Clipped From The Westminster Budget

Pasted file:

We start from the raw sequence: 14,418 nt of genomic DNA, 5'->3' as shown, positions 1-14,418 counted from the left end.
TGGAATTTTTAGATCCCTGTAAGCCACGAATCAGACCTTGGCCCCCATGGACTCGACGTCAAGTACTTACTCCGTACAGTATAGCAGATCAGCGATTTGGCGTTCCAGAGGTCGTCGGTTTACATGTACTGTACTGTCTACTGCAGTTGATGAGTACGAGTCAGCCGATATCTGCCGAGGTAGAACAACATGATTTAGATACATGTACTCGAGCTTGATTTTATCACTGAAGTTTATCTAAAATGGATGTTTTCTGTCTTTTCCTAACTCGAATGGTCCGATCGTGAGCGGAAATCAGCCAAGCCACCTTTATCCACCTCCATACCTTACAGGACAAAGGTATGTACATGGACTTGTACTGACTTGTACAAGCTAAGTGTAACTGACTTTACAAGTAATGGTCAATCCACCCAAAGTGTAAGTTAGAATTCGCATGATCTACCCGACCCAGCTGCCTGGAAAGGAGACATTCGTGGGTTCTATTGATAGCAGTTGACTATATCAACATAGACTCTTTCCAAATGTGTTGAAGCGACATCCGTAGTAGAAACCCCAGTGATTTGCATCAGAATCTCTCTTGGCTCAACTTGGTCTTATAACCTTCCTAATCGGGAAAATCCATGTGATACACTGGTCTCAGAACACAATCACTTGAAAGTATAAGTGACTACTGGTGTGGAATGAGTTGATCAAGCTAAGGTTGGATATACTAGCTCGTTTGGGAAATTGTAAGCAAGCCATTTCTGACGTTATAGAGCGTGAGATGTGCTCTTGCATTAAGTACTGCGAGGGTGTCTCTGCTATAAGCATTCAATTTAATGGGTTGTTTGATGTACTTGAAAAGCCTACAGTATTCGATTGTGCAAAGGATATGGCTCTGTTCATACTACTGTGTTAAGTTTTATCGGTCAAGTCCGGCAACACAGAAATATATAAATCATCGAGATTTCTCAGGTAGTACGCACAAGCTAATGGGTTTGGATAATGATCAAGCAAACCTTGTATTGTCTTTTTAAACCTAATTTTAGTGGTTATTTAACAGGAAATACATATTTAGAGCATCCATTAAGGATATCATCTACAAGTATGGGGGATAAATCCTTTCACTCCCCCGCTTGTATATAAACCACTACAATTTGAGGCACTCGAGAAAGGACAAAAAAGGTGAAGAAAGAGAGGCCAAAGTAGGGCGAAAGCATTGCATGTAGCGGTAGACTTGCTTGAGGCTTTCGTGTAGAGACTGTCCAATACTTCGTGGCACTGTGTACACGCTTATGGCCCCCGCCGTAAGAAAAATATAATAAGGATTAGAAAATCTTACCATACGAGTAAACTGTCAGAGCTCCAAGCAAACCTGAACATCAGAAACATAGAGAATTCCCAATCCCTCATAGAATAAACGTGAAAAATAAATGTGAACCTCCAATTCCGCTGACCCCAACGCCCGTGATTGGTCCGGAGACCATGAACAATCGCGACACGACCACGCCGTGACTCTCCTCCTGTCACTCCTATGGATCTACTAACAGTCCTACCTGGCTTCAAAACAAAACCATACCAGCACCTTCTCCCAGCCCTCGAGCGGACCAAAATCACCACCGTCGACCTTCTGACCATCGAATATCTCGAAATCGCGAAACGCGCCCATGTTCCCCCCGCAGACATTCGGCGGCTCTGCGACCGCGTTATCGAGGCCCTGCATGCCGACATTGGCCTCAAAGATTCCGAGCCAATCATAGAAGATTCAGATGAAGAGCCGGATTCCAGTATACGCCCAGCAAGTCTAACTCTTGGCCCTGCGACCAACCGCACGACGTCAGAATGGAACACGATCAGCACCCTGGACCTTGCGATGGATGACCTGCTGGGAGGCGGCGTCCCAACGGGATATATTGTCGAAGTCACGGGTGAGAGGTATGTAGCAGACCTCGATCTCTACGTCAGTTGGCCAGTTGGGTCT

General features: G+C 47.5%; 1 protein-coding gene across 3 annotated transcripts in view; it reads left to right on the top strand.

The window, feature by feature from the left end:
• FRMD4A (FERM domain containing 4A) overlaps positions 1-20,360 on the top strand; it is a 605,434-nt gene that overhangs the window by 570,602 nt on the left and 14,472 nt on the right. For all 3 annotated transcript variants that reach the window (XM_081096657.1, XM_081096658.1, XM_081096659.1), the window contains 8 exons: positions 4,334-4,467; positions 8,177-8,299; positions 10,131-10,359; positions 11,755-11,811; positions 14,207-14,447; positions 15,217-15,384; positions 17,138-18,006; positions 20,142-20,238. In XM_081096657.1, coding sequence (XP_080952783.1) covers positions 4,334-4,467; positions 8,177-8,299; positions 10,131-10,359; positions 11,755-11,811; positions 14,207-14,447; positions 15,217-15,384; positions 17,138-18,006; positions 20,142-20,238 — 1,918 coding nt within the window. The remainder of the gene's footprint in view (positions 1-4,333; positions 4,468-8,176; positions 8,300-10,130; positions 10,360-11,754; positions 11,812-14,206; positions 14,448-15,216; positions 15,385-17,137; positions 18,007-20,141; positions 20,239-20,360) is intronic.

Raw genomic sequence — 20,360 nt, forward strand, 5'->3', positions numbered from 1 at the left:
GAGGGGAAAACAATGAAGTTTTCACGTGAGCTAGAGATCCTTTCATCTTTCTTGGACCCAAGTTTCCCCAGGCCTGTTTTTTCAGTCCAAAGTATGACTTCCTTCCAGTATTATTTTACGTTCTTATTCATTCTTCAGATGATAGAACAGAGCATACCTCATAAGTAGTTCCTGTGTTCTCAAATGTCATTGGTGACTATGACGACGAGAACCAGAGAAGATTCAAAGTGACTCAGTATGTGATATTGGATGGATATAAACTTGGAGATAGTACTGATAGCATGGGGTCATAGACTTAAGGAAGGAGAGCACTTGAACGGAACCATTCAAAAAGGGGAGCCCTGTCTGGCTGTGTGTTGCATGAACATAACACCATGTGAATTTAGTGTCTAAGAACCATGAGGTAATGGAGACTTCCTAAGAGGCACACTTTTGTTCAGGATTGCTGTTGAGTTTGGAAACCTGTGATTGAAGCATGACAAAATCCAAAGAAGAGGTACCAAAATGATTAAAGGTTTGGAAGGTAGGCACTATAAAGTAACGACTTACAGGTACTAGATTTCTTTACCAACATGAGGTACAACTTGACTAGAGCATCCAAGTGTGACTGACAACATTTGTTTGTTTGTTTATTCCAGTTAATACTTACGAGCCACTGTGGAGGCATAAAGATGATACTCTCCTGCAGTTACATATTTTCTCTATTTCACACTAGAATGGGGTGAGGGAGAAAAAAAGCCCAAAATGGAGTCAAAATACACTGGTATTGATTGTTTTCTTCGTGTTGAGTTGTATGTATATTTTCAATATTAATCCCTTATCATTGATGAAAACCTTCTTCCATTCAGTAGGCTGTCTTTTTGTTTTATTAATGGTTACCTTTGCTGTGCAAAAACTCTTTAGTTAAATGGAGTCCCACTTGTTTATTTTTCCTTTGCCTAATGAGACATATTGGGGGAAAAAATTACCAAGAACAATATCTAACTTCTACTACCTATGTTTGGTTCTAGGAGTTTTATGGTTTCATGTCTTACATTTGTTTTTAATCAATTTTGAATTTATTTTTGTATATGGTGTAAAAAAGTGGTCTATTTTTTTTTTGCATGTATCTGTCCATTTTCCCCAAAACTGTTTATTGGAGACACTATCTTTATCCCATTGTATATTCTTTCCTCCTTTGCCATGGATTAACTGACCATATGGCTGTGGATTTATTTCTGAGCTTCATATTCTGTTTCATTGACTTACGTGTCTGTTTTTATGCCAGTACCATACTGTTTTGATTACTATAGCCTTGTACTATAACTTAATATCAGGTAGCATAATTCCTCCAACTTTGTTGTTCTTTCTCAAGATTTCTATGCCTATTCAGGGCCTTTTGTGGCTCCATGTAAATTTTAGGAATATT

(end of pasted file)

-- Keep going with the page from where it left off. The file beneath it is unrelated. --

24 THE WESTMINSTER BUDGET AUGUST 25, 1899 SATURDAY, AUGUST 19. THE AMSTERDAM INTERNATIONAL AMATEUR TOURNAMENT. The latest account to and from the Amsterdam Amateur Tournament reaches up to the conclusion of the thirteenth round. Mr. H. E. Atkins, the only English representative amongst the sixteen competitors, had then scored all his games played in the thirteen rounds. His rival, the Dutch champion, Heer Olland—playing under the pseudonym "Mat"—scored eleven games out ol thirteen, so that even if Mr. Atkins should have lost both his remaining games (an unlikely occurrence), arid "Mat" won both his, there would be a tie for the first prize between these two amateurs, Mr. Atkins, who hitherto had no opportunity to confirm the generally- aceepted opinion of. being one of the best English players, has done so now in a striking manner. Even Lasker, when he gained the mastership in a similar contest at Breslau, lost a game and had to tie with Herr v. Feyerfeil, of Vienna. Amongst the sixteen players who competed at Amsterdam for the Queen of Holland's medal are the noted Dutch amateurs Bleijkmans, Olland, A. E. van Foreest, Dimer, and Tresling. From Germany, Dr. Mannheimer, Peltzer, and Swidensky ; and it may fairly be assumed that even the most eminent master might have lost a game in such a contest —anyhow he could not have done better than Mr. Atkins. In heartily congratulating Mr. Atkins, we t>nly regret that he was unavoidably unavoidably prevented from measuring his strength with the eminent masters in the recent London International Tournament. The leading scores are : won 13 .. 11 Mr. Atkins Heer Olland Dr. Mannheimer Herr Swidensky Heer Bleijkmans Heer v. Foreest Heer Tresling games out of 13 9^ 9 9 14 14 14 14 14 The following are two pretty games won by Mr. Atkins : H. E. Atkins. White. 1. PtoQ4 2. P to QB4 3. Kt to QB3 4. B to Kt5 5. PtoK3 6. Kt to B3 7. B to Q3 8. B x P 9. Castles 10. Q to K2 11. B to B4 12. B to K5 13. B to QKt3 14. QRtoQsq 15. KtxKt QUEEN'S GAMBIT DECLINED. Dr. Mannheimer. H. E. Atkins. Black. PtoQ4 P to K3 Kt to KB3 B to K2 Castles P to QKt3 PxP B to Kt2 QKt to Q2 PtoB4 KttoR4 R to B sq PtoKtS Kt x B 16. 17. 18. 19. 20. 21. White. P to B4 PtoQ5 QKt x P B x B Q to B4 Kt to Kt4 22.'Pto B5 23. 24. 25. 26. 27. 28. 29. Px P RxBP PxRch Q to B3 ch Bto K4ch Q to R8 ch R to Q5 ch Dr. Mannheimer. Black. Kt to Kt2 PxP B x Kt QR to Q sq B to Q3 Kt to K sq PtoR4 PxKt RxR KtoRsq K to R2 K to R3 KtoKt4 Resigns. Q to B2 Dr. Mannheimer played the regulation defence till 11...Kt to K4. This proved an inferior manoeuvre after White's excellent rejoinder 12. B to K5. Black, thereupon, to secure a retreat for this Knight, had to weaken the King's position with 13...P to Kt3, giving White an opportunity for a telling attack commencing with 17. P to Q5. Black being compelled to 17...P x P, White fastened on to the KBP, this being the key to the brilliant final attack—an attack executed in a style unsurpassable by any master. RUY LOPEZ. Heer Tresling. White. 1. P to K4 2. KKt to B3 3. BtoKt5 4. Castles 5. Kt to B3 6. PtoQ4 7. Kt to Q5 8. Kt x B ch i9 PtoQ5 10. Bto Q3 11. Kt to K sq 12. PtoQB4 13. B to K3 14. RtoBsq 15. R to B3 16. B to B2 17. PtoB3 H. E. Atkins. Black. P to K4 Kt to QB3 Kt to B3 PtoQ3 BtoKt Kt to Q2 Castles Q x Kt Kt to Q sq K to R sq P to KB3 KttoB2 KR to Kt sq P to KKt3 KttoB4 P to B4 Heer Tresling. White. 18. B to B2 19. P to KKt4 20. R to R3 21. KtoKt2 22. P to R3 23. R to R sq 24. P to Kt4 25. P to B5 26. QtoBsq 27. BP x P 28. B x P 29. RP x P 30. Bto QKt sq 31. K x R 32. K to Kt2 Resigns H. E. Atkins. Black. P to KKt4 Kt to Q2 Kt to B3 P to KR4 KtoKt2 R to R sq Kt to R3 B to Q2 K to Kt3 BPx P PxP Kt (R3) x P RxR Q to R2 ch QtoR6ch P to B5 4...P to Q3 is an inferior variation to 4...Kt continuation 6...Kt to Q2, as in the text. White aft^r 8 Kt x B ch : but he jmade a faulty combination with 14. R to B sq. His intention must have been to utilise this Rook for the purpose of a King's side attack, and he should thereforehave continued 16. B x Kt, followed by P to KB4, and after removing the remaining Bishop, he had a clear road for the QR. Omitting this manoeuvre, his QR was blocked mon ^ it eventually to gain the QRP with 28. B x P, when Mr. Atkins cleverlv concluded the game with the sacrifice of the Knight. . • . . \ PROBLEM NO. 172. , By Zdenek Mach, of Prague, BLACK. WHITE. White to play and mate in three moves. SOLUTION OF PROBLEM No. 171. 1. Q to B2, K to Q5 ; 2. Q to K2, 1. ........., K to Q3 ; 2. Kt to K6 dis ch, 1 , P to Q5 ; 2: Q to B5 ch, 1. , P x Kt ; 2. Q x P, • —4— Any move 3. Q or B mates. K moves ; 3. Q mates. K to Q3 ; 3. Kt to R6 mates. K moves ; 3. Q mates. with Tchigorin's gets a fairly good game x P, even A PHRENOLOGIST'S ESTIMATE OF SIR A. MILNER, It would be difficult to say how many " pen-portraits " have lately been drawn of Sir Alfred Milner and Oom Paul. But the gallery would not be complete without the addition of a likeness " from the powers that preside over the Phrenological Magazine. Therefore we are glad to note in this month's issue "An Object Lesson," in which the merits and otherwise of the two leaders are set forth. Sir Alfred Milner's character from the phrenologist's point of view leaves nothing to be desired, as may be seen by the following extract: He is not the type of man to work for his own self-aggrandisement j neither is he disposed to overestimate his own powers. From a phrenological point of view, he is an ideal diplomatist; he understands his business, is able to watch his opportunities, strike at the right moment, and make very little noise about it . i . . he is a man of peace ... . he has lofty ideals and a sublime conception of beauty in all its forms ; he lives principally in the highest and best side of his nature, and would be known among his friends for his moral integrity, strong sympathies, reverence, and regard for truth and righteousness, and for his unselfishness. . An estimate which, we are sure, will be endorsed most readily by those who are best entitled to sit in judgment on the High Commissioner. Commissioner. President Kruger, whose countenance fills up the background in the portrait of Sir Alfred Milner, illustrating the article, emerges only a bad second from the hands of the professor of bumps : President Paul Kruger has a unique organisation and a distinot individuality, his temperament is motive-vital, and there is an absence of those refining qualities which are so characteristic of Sir Alfred Milner. It is true, the mere non-phrenologist shies a little at so mysterious a phrase as " motive-vital," but the following statement is clear enough : He has always possessed a large amount of ambition, and to further his interests he would vigorously fight and overcome his difficulties ; he is a man of strong prejudices ; with a limited capacity for mental work, he could wield the how and arrow more successfully than the pen ; he is not a student, and never was a student. The last clause is rather cutting, but it is high praise compared to the final thrust that "he is not without his redeeming points/ On the whole, not much love is lost between the phrenologist and the President of the Transvaal Republic.